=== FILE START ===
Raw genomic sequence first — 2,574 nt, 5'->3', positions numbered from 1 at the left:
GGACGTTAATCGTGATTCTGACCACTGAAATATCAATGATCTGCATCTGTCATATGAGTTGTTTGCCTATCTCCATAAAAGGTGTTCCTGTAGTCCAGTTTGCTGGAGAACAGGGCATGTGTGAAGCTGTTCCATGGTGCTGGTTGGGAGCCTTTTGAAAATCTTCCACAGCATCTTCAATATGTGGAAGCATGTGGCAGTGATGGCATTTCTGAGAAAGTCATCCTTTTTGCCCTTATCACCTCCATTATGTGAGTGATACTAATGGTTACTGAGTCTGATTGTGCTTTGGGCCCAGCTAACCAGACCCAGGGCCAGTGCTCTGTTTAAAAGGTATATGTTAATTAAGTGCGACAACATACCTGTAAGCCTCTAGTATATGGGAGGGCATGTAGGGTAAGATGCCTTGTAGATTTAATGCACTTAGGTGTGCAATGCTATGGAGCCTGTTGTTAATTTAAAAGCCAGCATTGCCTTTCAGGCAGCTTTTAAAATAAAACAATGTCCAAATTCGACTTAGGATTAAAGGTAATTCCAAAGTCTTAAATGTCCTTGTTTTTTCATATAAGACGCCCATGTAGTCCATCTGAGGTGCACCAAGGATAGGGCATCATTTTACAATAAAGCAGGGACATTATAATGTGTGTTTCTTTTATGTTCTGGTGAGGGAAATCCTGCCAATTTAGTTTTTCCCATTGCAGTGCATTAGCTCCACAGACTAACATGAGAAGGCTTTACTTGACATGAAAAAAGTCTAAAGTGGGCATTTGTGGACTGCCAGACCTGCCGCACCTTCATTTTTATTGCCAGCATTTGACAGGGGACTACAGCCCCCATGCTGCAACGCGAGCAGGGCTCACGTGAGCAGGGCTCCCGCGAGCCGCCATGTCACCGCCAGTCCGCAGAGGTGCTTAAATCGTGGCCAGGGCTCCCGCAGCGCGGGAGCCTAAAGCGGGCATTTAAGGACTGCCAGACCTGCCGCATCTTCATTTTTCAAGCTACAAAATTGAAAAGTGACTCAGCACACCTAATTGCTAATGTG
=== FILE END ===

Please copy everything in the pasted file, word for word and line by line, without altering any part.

Raw genomic sequence first — 2,574 nt, 5'->3', positions numbered from 1 at the left:
GGACGTTAATCGTGATTCTGACCACTGAAATATCAATGATCTGCATCTGTCATATGAGTTGTTTGCCTATCTCCATAAAAGGTGTTCCTGTAGTCCAGTTTGCTGGAGAACAGGGCATGTGTGAAGCTGTTCCATGGTGCTGGTTGGGAGCCTTTTGAAAATCTTCCACAGCATCTTCAATATGTGGAAGCATGTGGCAGTGATGGCATTTCTGAGAAAGTCATCCTTTTTGCCCTTATCACCTCCATTATGTGAGTGATACTAATGGTTACTGAGTCTGATTGTGCTTTGGGCCCAGCTAACCAGACCCAGGGCCAGTGCTCTGTTTAAAAGGTATATGTTAATTAAGTGCGACAACATACCTGTAAGCCTCTAGTATATGGGAGGGCATGTAGGGTAAGATGCCTTGTAGATTTAATGCACTTAGGTGTGCAATGCTATGGAGCCTGTTGTTAATTTAAAAGCCAGCATTGCCTTTCAGGCAGCTTTTAAAATAAAACAATGTCCAAATTCGACTTAGGATTAAAGGTAATTCCAAAGTCTTAAATGTCCTTGTTTTTTCATATAAGACGCCCATGTAGTCCATCTGAGGTGCACCAAGGATAGGGCATCATTTTACAATAAAGCAGGGACATTATAATGTGTGTTTCTTTTATGTTCTGGTGAGGGAAATCCTGCCAATTTAGTTTTTCCCATTGCAGTGCATTAGCTCCACAGACTAACATGAGAAGGCTTTACTTGACATGAAAAAAGTCTAAAGTGGGCATTTGTGGACTGCCAGACCTGCCGCACCTTCATTTTTATTGCCAGCATTTGACAGGGGACTACAGCCCCCATGCTGCAACGCGAGCAGGGCTCACGTGAGCAGGGCTCCCGCGAGCCGCCATGTCACCGCCAGTCCGCAGAGGTGCTTAAATCGTGGCCAGGGCTCCCGCAGCGCGGGAGCCTAAAGCGGGCATTTAAGGACTGCCAGACCTGCCGCATCTTCATTTTTCAAGCTACAAAATTGAAAAGTGACTCAGCACACCTAATTGCTAATGTG